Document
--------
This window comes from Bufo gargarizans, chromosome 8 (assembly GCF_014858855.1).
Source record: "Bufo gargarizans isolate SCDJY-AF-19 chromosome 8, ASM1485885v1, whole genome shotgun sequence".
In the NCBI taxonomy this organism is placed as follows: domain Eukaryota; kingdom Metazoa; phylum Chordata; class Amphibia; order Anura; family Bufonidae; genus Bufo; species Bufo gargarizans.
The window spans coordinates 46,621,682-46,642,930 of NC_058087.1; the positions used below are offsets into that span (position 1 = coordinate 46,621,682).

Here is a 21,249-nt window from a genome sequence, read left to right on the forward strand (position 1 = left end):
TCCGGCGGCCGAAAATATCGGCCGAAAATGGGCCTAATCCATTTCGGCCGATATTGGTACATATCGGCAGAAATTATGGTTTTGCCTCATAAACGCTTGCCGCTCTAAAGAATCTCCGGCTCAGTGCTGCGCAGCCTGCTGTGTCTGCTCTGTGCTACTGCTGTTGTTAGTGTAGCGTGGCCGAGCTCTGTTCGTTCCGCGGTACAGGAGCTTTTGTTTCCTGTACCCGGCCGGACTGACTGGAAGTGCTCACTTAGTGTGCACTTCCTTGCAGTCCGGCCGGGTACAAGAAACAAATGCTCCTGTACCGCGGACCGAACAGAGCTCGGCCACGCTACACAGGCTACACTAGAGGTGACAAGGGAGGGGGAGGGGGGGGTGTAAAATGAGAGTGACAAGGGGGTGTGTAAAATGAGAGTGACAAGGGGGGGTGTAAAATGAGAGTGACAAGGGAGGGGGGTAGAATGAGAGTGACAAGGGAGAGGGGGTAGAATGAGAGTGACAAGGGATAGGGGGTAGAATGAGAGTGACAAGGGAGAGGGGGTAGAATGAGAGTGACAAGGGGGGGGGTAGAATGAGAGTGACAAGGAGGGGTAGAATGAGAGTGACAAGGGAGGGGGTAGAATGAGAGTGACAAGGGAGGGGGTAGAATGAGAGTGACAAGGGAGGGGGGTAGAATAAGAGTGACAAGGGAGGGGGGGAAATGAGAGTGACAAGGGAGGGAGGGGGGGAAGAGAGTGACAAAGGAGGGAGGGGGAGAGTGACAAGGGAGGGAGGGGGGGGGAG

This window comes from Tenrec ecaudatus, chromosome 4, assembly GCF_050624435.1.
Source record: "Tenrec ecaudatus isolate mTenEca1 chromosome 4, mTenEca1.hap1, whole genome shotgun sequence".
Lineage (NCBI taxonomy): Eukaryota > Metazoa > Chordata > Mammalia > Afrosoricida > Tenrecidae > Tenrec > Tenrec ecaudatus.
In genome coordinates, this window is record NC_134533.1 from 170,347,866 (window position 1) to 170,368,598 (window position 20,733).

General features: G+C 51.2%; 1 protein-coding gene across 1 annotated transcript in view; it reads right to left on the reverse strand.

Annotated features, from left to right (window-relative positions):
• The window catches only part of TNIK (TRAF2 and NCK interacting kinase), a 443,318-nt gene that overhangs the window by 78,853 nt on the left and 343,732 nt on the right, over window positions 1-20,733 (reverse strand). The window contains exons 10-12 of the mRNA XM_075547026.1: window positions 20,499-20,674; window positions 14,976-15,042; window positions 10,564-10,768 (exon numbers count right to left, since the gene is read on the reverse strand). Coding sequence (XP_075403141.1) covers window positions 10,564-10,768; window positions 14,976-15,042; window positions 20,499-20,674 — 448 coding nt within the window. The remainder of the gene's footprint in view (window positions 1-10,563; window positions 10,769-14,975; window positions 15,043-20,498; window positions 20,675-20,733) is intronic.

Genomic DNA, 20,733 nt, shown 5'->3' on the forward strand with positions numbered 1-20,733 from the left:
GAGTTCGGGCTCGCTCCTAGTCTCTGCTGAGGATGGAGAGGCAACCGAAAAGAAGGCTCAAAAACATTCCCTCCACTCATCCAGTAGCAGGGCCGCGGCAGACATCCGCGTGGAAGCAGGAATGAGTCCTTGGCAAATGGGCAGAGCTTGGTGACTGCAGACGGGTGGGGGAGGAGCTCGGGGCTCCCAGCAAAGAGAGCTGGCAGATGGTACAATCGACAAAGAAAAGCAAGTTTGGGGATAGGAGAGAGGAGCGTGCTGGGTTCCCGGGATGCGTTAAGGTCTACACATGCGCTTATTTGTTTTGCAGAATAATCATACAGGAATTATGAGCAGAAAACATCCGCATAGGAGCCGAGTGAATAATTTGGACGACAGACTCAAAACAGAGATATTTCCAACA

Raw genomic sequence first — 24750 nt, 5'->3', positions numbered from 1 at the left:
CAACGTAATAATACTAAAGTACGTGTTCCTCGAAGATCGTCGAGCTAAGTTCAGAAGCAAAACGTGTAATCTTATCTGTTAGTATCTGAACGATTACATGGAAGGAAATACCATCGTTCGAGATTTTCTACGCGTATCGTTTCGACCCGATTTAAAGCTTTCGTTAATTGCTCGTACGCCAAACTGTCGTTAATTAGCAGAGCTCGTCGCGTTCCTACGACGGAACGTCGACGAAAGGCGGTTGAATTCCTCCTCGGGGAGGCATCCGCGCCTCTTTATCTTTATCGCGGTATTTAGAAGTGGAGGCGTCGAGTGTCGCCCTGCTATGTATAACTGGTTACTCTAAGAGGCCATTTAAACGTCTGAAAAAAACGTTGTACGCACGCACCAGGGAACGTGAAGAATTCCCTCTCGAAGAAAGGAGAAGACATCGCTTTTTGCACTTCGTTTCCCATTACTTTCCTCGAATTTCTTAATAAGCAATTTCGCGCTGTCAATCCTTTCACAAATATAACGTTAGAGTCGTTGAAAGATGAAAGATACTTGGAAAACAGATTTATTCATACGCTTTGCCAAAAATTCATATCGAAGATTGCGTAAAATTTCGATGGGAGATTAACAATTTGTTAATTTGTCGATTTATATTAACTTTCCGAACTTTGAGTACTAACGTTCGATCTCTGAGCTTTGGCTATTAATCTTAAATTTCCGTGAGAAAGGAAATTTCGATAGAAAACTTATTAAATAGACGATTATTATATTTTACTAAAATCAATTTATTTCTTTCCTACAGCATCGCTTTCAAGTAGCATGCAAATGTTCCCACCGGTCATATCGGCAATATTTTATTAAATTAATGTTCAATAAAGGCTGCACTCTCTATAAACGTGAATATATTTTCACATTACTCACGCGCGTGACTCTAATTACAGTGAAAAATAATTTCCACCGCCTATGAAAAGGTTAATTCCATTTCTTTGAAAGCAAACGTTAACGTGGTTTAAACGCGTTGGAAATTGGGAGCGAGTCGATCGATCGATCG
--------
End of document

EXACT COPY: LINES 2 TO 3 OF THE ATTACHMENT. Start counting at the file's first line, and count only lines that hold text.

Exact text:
Source record: "Bufo gargarizans isolate SCDJY-AF-19 chromosome 8, ASM1485885v1, whole genome shotgun sequence".
In the NCBI taxonomy this organism is placed as follows: domain Eukaryota; kingdom Metazoa; phylum Chordata; class Amphibia; order Anura; family Bufonidae; genus Bufo; species Bufo gargarizans.